House Republicans on the evening of March 6 unveiled their much anticipated Patient Protection and Affordable Care Act (ACA) repeal and replacement legislation. A markup of The American Health Care Act is scheduled in the Ways and Means Committee for Wednesday, March 8. “It is going to be a big week”, House Speaker Paul Ryan’s, R-Wis., press secretary AshLee Strong said on March 6.

The ACA repeal and replacement legislation will repeal most of the ACA-related taxes, as well as eliminate the individual and employer mandate penalties. It will, however, retain the controversial Cadillac Tax, though delaying it until 2025. Additionally, the measure would provide a monthly tax credit between $2,000 and $4,000 a year (per individual and capped at $14,000 per family) to assist certain individuals to purchase coverage.

“This is a plan we are all working on together – the House, Senate, White House – so there aren’t rival plans here. We are all working on this together with the administration,” Ryan said on March 6 before release of the bill. Senate Finance Committee ranking member Ron Wyden, D-Ore., however, criticized the legislation minutes after it was released, saying, “We will fight this.”

Four Senate Republicans sent a March 6 letter to Senate Majority Leader Mitch McConnell, R-Ky., saying they would not support an ACA replacement bill that did not offer key protections for Medicaid expansions. The senators, including Sens. Rob Portman, R-Ohio and Shelley Moore Capito, R-W.V., wrote that while they support efforts to repeal and replace the ACA, they would not support a bill that mirrored the leaked draft healthcare bill. The potential loss of at least two of these four Republican votes could prevent an ACA repeal and replacement bill’s passage, pulling from the requisite 51 votes in the Senate.

Specific Provisions

House Republicans, in a summary released with the bill, explained that the bill would:

  • -Dismantle ACA taxes, including taxes on prescription drugs, over-the-counter medications, health-insurance premiums, and medical devices.
  • -Eliminate the individual and employer mandate penalties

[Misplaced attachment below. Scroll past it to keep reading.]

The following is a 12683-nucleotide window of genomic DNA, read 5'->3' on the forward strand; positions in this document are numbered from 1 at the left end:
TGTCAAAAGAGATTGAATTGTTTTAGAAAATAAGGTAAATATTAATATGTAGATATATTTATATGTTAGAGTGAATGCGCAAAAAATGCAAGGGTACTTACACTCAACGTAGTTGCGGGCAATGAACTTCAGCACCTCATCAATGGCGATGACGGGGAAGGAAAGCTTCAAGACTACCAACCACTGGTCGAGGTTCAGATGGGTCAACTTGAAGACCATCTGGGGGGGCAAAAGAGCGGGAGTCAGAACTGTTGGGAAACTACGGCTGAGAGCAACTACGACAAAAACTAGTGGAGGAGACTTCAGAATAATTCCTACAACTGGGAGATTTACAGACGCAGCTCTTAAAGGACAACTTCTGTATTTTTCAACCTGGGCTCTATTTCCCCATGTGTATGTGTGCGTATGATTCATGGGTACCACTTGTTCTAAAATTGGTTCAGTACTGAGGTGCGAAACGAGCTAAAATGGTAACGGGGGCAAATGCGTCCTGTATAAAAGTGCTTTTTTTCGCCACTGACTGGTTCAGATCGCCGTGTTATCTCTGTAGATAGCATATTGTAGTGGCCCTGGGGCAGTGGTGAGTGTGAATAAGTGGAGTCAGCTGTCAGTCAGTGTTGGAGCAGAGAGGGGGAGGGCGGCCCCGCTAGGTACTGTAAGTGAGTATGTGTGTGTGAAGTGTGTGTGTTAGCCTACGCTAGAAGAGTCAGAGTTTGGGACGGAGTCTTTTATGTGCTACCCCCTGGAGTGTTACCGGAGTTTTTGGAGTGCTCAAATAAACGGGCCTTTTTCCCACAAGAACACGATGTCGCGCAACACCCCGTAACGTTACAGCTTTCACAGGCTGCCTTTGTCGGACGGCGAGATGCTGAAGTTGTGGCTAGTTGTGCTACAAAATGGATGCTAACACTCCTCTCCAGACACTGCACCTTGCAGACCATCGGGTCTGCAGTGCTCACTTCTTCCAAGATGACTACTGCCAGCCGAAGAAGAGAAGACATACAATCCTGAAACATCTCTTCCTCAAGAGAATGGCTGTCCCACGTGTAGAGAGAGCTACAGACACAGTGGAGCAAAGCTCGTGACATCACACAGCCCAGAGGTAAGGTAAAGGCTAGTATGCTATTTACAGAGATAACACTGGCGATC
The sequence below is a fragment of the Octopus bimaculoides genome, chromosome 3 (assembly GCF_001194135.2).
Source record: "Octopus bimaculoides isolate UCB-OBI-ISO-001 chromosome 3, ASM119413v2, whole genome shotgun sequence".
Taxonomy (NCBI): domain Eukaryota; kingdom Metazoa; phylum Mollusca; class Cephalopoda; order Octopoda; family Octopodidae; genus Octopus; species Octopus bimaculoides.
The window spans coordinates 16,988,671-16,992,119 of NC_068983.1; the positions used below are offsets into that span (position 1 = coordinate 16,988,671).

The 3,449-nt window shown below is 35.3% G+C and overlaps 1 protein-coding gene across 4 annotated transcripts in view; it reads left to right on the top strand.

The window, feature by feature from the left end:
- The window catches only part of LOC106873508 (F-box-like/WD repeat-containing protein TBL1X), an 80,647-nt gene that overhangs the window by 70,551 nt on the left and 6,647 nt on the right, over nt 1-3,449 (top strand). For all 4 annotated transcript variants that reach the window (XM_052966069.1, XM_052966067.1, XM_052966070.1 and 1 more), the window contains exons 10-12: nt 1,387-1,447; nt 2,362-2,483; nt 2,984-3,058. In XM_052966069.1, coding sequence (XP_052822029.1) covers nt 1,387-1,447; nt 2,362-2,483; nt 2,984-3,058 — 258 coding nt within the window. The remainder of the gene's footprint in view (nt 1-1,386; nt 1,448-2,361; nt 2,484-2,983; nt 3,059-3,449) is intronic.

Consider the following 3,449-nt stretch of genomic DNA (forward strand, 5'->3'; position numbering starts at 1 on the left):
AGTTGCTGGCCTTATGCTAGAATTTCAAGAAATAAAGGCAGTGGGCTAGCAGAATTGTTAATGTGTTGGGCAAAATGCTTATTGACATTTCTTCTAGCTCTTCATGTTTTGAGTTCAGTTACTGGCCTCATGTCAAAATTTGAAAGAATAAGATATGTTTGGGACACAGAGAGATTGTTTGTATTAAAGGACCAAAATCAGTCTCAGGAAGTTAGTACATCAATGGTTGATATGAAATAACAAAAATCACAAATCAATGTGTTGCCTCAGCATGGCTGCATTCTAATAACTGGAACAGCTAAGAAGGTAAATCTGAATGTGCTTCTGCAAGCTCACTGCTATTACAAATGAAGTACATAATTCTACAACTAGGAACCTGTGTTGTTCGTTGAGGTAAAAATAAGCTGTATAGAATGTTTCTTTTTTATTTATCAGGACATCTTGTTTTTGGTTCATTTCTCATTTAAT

• -Prohibit health insurers from denying coverage or charging more for pre-existing conditions. Allow dependents to continue staying on their parents’ plan until they are 26.
  • -Establish a Patient and State Stability Fund.
  • -Revise Medicaid by transitioning to a “per capita allotment.”
  • -Enhance and expand Health Savings Accounts (HSAs)
  • -Provide a monthly tax credit, between $2,000 and $14,000 a year, for low- and middle-income individuals and families not insured through work or a government program.
  • Ways and Means Chairman Brady, in a more detailed summary of the tax provisions within the bill, subtitled “Repeal and Replace of Health-Related Tax Policy,” covered the following:
  • Section 1: Recapture Excess Advance Payments of Premium Tax Credits. For tax years 2018 and 2019, any individual who was overpaid in premium tax credits would be required to repay the entire excess amount, regardless of income.
  • Section 2: Additional Modifications to Premium Tax Credit. The bill would make available premium tax credits for the purchase of “catastrophic-only” qualified health plans and certain qualified plans not offered through an Exchange.
  • Section 3: Premium Tax Credit. The bill would repeal the premium tax credit beginning in 2020.
  • Section 4: Small Business Tax Credit. The bill would repeal the small business tax credit beginning in 2020.
  • Section 5: Individual Mandate. The bill would effectively repeal the individual mandate, for months beginning after December 31, 2015.
  • Section 6: Employer Mandate. The bill would effectively repeal the employer mandate for months beginning after December 31, 2015.